The current activity pattern is that of a continuing increase, stabilizing at the peak, and then staying there in 2017. At the time of Q2 2016 earnings call in July, 12 rigs were operational in northern Spraberry/Wolfcamp. At this time, perhaps 15 rigs are drilling, with two more expected to start work in November. Then, "17-rig activity level is expected to deliver production growth ranging from 13% to 17% in 2017." A question was brought up during Q3 conference call concerning an apparent discrepancy between "aggressive levels of activity" and Pioneer's bearish view on oil. The firm expects supply and demand to balance only in 2018, whereas "we could easily see another year in the low $40s in 2017." The resolution is simply that newly drilled horizontal wells cost about $20 per barrel of oil after having taken into account everything including apportioned interest and general and administrative expenses. This is claimed to be the true all-in cost, compared to production cost with taxes totaling about $4/BoE for Permian horizontals. The new wells are plainly profitable at $50 oil, which has now been assured by hedges for at least another year.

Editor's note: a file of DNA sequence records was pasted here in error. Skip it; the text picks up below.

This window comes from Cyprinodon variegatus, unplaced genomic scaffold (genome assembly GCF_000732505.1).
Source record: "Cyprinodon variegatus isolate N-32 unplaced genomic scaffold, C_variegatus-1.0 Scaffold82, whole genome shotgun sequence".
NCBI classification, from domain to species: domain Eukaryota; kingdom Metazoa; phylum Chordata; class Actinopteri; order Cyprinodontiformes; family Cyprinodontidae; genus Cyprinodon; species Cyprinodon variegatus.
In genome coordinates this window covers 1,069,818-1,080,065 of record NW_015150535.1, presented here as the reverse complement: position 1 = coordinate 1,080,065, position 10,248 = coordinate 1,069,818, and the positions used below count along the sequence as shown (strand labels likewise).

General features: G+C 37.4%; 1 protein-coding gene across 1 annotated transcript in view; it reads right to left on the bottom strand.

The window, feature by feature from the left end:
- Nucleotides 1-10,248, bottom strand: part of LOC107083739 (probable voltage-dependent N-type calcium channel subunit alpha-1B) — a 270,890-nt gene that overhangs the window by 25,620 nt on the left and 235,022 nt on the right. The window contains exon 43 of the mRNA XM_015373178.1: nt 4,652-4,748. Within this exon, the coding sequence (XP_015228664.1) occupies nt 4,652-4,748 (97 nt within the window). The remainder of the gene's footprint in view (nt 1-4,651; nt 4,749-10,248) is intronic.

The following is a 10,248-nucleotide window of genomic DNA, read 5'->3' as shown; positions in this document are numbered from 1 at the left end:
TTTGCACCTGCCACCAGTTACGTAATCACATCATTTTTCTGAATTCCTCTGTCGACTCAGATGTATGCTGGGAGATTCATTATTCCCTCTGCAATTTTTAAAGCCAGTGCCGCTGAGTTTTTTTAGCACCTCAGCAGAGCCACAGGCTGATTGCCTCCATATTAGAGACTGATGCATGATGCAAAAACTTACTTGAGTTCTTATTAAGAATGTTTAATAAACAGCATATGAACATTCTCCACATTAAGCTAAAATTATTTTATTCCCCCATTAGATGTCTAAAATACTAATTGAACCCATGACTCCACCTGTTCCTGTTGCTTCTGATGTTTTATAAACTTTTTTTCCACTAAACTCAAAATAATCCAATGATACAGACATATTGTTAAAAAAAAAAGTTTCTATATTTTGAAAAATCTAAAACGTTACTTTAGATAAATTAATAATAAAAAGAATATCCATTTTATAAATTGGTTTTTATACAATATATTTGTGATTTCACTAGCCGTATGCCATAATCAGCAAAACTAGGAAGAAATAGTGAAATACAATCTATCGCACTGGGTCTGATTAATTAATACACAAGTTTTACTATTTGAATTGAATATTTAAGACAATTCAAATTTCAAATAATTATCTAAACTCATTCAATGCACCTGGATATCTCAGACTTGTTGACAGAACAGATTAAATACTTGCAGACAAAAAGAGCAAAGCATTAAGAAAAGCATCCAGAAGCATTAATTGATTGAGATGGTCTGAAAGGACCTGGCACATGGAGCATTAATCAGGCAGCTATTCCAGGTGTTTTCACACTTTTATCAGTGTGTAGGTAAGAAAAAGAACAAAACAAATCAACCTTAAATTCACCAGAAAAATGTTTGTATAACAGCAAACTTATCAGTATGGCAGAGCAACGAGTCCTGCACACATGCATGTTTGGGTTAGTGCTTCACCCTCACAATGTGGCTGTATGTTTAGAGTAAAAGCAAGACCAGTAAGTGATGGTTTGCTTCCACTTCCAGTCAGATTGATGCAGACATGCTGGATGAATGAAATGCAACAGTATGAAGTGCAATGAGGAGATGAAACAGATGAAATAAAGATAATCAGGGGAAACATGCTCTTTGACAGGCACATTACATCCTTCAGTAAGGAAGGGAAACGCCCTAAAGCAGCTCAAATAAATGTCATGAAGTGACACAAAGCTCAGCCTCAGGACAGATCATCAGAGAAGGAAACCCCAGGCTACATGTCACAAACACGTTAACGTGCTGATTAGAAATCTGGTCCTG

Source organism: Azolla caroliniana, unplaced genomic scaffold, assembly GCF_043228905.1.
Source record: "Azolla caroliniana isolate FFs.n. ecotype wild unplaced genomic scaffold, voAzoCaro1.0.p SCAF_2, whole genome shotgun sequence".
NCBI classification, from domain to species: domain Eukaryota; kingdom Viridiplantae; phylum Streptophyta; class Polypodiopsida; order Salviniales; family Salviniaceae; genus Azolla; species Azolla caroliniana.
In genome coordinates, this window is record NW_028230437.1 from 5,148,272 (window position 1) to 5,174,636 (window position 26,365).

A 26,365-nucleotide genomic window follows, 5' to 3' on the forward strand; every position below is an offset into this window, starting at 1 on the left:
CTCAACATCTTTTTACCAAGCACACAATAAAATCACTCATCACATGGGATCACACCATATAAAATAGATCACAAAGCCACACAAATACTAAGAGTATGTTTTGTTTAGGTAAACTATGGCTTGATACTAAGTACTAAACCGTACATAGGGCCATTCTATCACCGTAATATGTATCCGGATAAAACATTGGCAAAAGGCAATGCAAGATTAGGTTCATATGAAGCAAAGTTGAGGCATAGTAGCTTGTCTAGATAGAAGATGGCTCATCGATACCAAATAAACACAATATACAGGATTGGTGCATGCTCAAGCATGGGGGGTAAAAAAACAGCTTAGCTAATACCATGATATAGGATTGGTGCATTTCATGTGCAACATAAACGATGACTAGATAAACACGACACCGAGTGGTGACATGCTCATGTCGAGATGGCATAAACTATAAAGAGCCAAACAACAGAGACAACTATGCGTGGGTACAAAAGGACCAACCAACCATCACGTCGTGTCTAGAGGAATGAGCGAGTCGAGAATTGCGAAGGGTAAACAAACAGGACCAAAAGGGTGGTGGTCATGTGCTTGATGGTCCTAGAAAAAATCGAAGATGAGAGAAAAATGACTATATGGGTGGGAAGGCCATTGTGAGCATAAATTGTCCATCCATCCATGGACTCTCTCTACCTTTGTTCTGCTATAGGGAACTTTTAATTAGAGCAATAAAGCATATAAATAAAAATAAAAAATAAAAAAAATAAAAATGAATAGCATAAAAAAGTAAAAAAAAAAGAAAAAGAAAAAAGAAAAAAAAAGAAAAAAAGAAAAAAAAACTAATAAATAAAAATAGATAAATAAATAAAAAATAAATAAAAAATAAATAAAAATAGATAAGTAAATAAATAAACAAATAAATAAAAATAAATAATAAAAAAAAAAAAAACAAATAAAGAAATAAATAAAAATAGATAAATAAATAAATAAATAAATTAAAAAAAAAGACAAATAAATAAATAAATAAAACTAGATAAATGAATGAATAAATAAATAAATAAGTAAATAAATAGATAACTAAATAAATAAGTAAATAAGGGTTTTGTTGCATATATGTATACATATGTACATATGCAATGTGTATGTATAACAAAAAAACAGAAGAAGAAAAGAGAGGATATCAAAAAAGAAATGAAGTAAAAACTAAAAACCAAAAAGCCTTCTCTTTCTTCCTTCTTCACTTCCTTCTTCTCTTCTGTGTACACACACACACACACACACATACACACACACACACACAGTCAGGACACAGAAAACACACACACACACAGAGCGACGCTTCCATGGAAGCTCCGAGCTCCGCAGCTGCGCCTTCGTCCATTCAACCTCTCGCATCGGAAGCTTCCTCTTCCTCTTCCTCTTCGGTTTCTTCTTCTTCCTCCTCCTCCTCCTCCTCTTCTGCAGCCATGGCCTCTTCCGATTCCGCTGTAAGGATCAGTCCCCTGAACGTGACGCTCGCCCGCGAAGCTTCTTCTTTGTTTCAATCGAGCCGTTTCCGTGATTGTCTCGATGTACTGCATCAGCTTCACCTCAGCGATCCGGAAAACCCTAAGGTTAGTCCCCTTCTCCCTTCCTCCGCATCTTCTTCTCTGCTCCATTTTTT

Contiguous acreage leads to superior well economics

Superior well economics, contributing to the above $20 per barrel cost are likely to cause Pioneer to ramp up production faster than its competitors. There is an interesting reason for this: having contiguous acreage that allows more wells to be drilled with longer laterals. Discussing Q3 2016 earnings, Pioneer has, for the first time, released a truly impressive-looking chart from IHS Performance Evaluator, showing Pioneer's supremacy in two orthogonal areas: the number of wells and the first three-months oil production figure from an average well. This chart is reproduced below.
Comparison of well count and initial three months